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Suppose there is an observer sitting in the middle of a moving train, and another obsever outside on a platform. When this train passes the outside observer, so that the ends of the train are equidistant from the outside observer, a flash of light is emitted from both ends. This can be the commonly used lightning strike or just some light pulse.

I reconstructed this scenario in desmos. The outside observer sees both lights at the same time and upon measuring the distances concludes that they flashed simultaneously. The observer inside the train, however, sees the light on the right flash and then the light on the left and concludes that the lights did not flash simultaneously. This makes sense since Einstein postulates that the speed of light must remain constant in all reference frames and the observer in the train is moving towards and away from the flash on the right and the flash on the left, respectively.

I constructed an alternate scenario in desmos as well. This is essentially the same scneraio, just viewed from the inertial reference frame of the observer sitting inside the train cart. In this case, the observer inside sees the 2 lights flash simultaneously and the observer outside sees them flash in a different order.

Are these scenarios equivalent? If no, why not? If yes, how is it possible that the same observer sees the events play out in a different order? Which is the correct order?

And most importantly, what do each of the observers see?

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    $\begingroup$ If I did not misinterpret what you described, The two physical situations are different. In the first one the flashes are simultaneous on the platform, but not on the train, and vice versa. $\endgroup$
    – user65081
    Oct 29 '21 at 20:47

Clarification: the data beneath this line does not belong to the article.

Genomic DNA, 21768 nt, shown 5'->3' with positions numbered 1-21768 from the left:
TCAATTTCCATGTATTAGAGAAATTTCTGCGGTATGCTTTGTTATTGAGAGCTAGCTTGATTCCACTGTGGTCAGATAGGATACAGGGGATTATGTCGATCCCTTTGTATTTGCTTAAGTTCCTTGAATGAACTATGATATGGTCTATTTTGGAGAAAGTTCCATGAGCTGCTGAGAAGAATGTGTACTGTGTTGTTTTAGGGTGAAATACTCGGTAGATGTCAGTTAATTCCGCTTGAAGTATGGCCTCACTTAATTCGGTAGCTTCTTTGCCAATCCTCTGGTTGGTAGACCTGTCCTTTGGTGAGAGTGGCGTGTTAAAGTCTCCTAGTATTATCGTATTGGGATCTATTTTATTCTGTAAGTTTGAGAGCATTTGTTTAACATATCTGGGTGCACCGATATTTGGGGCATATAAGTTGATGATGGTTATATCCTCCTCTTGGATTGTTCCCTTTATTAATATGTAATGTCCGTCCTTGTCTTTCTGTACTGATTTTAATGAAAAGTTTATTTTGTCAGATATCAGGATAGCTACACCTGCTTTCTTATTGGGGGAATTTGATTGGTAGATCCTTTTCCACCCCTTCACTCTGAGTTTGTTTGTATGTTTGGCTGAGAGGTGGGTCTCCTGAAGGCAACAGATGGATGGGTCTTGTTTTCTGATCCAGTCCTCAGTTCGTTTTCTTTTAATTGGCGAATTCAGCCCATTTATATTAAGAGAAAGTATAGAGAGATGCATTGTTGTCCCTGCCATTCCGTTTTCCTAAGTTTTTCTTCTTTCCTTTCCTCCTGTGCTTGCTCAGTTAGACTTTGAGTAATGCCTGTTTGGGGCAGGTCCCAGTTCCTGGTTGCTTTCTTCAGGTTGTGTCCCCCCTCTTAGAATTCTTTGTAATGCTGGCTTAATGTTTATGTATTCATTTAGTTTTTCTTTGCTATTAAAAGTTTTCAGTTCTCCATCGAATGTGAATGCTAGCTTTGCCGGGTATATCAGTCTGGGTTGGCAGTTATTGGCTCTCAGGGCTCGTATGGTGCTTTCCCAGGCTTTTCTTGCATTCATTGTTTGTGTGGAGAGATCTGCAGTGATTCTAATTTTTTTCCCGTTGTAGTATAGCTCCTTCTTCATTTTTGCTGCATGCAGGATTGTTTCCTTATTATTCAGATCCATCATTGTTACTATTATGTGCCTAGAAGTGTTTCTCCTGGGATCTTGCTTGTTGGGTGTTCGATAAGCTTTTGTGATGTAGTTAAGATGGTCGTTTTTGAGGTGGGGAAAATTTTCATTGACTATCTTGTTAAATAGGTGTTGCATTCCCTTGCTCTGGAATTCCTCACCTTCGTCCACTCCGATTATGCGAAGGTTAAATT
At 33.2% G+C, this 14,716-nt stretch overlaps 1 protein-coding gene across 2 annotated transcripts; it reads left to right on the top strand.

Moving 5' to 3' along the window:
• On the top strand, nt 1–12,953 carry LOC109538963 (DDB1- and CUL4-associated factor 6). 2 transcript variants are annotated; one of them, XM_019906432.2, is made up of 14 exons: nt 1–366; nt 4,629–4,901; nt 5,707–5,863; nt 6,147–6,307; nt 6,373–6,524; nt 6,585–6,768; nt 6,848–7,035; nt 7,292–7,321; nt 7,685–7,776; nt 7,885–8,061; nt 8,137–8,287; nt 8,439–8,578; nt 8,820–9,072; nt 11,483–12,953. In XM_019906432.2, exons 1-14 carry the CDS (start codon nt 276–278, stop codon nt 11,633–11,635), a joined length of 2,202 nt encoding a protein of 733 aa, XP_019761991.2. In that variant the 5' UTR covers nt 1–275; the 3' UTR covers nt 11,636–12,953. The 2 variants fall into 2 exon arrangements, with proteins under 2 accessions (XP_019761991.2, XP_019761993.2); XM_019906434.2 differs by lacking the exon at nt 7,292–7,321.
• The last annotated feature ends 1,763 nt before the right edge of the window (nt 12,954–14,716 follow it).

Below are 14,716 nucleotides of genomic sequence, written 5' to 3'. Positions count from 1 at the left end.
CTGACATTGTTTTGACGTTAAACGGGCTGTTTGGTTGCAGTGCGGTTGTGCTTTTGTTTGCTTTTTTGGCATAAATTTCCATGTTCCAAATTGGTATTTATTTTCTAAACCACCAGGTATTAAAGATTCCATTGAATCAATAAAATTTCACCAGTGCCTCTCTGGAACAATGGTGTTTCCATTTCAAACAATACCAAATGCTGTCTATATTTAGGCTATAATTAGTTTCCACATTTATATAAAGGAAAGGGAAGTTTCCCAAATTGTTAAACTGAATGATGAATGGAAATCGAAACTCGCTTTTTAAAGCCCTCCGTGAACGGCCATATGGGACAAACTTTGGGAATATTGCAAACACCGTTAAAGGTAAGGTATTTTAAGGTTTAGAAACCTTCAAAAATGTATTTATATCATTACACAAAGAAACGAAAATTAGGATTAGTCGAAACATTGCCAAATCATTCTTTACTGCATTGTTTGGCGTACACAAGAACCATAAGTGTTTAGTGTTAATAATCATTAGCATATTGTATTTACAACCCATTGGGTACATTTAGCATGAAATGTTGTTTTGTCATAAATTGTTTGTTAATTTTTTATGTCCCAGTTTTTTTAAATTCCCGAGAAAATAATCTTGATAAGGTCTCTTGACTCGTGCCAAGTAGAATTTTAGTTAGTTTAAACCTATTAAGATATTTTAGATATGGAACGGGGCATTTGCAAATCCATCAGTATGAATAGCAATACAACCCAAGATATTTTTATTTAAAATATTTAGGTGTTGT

• $\begingroup$ The observers see different things in the two situations. $\endgroup$
    – user65081
    Oct 29 '21 at 20:55
  • $\begingroup$ Well how are the scenarios any different? The hyperlinks might show seemingly different scenarios, but aren't they the same just from a different frame of reference? $\endgroup$ Oct 29 '21 at 21:00
  • $\begingroup$ Did you read my first comment? the simultaneity happens in different reference systems in the two different cases $\endgroup$
    – user65081
    Oct 29 '21 at 21:01
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Imagine two people, A and B, with faulty spirit levels- one spirit level tips down to the left, the other tips down to the right. Person A uses their spirit level to draw two level marks on a wall. Person B checks them and says one mark is higher than the other. Person B then uses their level to drawn two level marks on the wall- Person A checks them and declares one to be higher than the other. So, two marks can be drawn level according to Person A or they can be drawn level according to Person B- two marks cannot be drawn to appear level to both Person A and Person B.

The example above is directly analogous to your scenario with the lights and the train. Either the two lights can be made to flash at moments that are simultaneous to the person on the train, or they can be made to flash at two moments that are simultaneous to the person on the platform. There are no two moments that are simultaneous to both the person on the train and to the person on the platform. The two options are simply reciprocal arrangements- neither is more right or wrong than the other.

You ask how the same observer can see the events at different times- the answer is because the events occur at different times. In one scenario the flashes happen at the same time on the train, and therefore at two separate times on the platform- in the other they happen at two separate times on the train and the same time on the platform.

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Yes, the scenarios are equivalent. As for "which is the correct order", I don't know what "correct" means. In either scenario, the flashes occur in one order in one frame and a different order in the other.

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  • $\begingroup$ If both are equivalent, then what do each of the observers see? Do they both see the flashes happen at the same time? $\endgroup$ Oct 29 '21 at 20:17
  • $\begingroup$ They are equivalent up to a swapping of the observers. In one scenario, the flashes are simultaneous in the frame of observer A but not observer B, and in the other they are simultaneous in the frame of observer B, but not of observer A. In other words, one scenario IS the other scenario with the names of the observers reversed. $\endgroup$
    – WillO
    Oct 29 '21 at 20:49
  • $\begingroup$ So what do observer A and B actually see? Does A see that the flashes are simultaneous or not? What about B? $\endgroup$ Oct 29 '21 at 20:50
  • $\begingroup$ One of them sees the flashes as simultaneous and one doesn't. Which one sees the flashes as simultaneous depends on which scenario you're talking about. $\endgroup$
    – WillO
    Oct 29 '21 at 21:08

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